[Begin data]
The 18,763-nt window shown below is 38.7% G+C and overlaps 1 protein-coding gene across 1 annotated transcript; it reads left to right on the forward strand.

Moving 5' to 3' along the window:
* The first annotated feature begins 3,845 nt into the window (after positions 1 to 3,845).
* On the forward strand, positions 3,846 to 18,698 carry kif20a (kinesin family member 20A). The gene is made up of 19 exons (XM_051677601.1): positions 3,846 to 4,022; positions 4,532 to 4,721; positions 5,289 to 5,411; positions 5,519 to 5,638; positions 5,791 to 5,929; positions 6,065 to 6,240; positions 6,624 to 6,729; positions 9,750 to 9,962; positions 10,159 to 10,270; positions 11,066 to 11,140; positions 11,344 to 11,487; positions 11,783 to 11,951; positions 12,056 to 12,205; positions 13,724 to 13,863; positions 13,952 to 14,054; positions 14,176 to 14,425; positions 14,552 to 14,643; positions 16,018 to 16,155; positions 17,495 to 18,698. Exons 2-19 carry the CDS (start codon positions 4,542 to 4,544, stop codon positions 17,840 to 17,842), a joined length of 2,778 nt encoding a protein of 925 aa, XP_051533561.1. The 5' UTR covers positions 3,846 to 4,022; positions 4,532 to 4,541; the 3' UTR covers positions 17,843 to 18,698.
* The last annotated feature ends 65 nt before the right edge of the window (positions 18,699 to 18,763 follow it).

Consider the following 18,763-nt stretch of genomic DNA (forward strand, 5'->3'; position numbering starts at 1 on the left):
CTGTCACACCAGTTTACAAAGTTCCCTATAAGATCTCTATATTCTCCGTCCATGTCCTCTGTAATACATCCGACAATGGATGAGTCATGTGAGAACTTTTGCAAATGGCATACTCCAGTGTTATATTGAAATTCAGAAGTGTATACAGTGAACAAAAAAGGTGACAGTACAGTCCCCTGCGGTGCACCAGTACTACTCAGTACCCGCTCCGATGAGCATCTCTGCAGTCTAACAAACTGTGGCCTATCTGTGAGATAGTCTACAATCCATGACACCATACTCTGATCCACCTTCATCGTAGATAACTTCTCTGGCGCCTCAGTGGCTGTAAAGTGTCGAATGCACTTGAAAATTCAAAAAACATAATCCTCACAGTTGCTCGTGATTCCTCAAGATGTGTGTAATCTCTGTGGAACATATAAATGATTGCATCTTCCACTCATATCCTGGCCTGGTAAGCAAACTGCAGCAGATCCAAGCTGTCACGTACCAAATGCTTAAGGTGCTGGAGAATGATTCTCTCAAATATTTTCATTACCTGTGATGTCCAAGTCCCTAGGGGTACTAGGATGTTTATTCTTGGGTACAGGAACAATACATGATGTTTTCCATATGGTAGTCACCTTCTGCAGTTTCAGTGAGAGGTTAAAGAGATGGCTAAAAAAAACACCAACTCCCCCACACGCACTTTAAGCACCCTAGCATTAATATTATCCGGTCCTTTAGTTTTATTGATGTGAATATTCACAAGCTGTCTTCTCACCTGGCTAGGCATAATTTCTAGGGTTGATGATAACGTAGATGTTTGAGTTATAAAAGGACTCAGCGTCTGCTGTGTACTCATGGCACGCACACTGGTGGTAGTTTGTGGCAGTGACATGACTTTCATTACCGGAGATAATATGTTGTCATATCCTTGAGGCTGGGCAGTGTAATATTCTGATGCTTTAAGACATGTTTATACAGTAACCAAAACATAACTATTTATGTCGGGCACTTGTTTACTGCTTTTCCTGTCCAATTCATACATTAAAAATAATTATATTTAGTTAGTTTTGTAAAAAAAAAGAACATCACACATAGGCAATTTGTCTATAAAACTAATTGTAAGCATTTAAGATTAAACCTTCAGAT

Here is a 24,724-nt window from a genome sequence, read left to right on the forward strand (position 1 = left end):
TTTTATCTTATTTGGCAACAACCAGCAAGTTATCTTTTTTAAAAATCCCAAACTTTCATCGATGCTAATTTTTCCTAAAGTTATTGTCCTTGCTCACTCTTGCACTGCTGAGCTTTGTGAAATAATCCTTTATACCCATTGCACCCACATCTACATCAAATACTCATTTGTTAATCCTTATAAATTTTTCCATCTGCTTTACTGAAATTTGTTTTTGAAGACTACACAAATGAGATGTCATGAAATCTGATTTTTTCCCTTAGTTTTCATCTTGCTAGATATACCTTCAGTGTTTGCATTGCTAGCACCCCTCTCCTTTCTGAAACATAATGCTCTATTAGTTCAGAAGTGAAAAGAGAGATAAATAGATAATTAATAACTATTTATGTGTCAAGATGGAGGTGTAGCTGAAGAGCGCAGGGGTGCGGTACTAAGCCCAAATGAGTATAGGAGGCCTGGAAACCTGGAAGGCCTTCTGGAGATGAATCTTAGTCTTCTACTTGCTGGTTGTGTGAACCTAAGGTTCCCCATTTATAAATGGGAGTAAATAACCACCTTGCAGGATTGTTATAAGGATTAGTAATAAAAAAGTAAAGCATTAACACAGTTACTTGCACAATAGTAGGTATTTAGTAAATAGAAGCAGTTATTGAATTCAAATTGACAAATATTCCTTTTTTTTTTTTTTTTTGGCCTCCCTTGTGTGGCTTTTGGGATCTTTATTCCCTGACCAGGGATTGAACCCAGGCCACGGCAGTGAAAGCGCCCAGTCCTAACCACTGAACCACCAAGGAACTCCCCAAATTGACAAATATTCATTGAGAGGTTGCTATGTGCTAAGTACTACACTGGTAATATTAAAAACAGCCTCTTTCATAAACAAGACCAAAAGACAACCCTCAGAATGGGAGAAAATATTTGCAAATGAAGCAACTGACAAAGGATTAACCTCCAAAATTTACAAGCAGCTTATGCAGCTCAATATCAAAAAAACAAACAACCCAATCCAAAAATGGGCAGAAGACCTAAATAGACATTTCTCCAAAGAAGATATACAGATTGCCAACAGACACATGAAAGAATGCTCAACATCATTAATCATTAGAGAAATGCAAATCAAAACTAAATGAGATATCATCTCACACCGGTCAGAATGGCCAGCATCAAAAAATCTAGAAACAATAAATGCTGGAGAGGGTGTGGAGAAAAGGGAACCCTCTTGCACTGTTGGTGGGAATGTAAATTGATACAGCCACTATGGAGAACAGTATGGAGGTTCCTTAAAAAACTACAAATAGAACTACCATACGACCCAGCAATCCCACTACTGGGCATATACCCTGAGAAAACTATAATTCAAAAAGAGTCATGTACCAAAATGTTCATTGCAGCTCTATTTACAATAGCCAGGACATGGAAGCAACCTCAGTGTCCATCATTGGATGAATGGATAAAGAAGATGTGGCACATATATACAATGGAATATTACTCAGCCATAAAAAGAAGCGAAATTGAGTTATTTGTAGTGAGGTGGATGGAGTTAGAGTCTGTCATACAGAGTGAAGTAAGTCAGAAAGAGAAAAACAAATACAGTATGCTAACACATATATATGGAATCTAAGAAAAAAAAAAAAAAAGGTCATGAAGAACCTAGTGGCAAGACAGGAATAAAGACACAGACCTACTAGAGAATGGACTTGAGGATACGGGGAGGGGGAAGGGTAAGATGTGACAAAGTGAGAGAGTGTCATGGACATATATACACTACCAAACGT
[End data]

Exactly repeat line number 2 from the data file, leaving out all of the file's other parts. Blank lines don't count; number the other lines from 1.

Moving 5' to 3' along the window: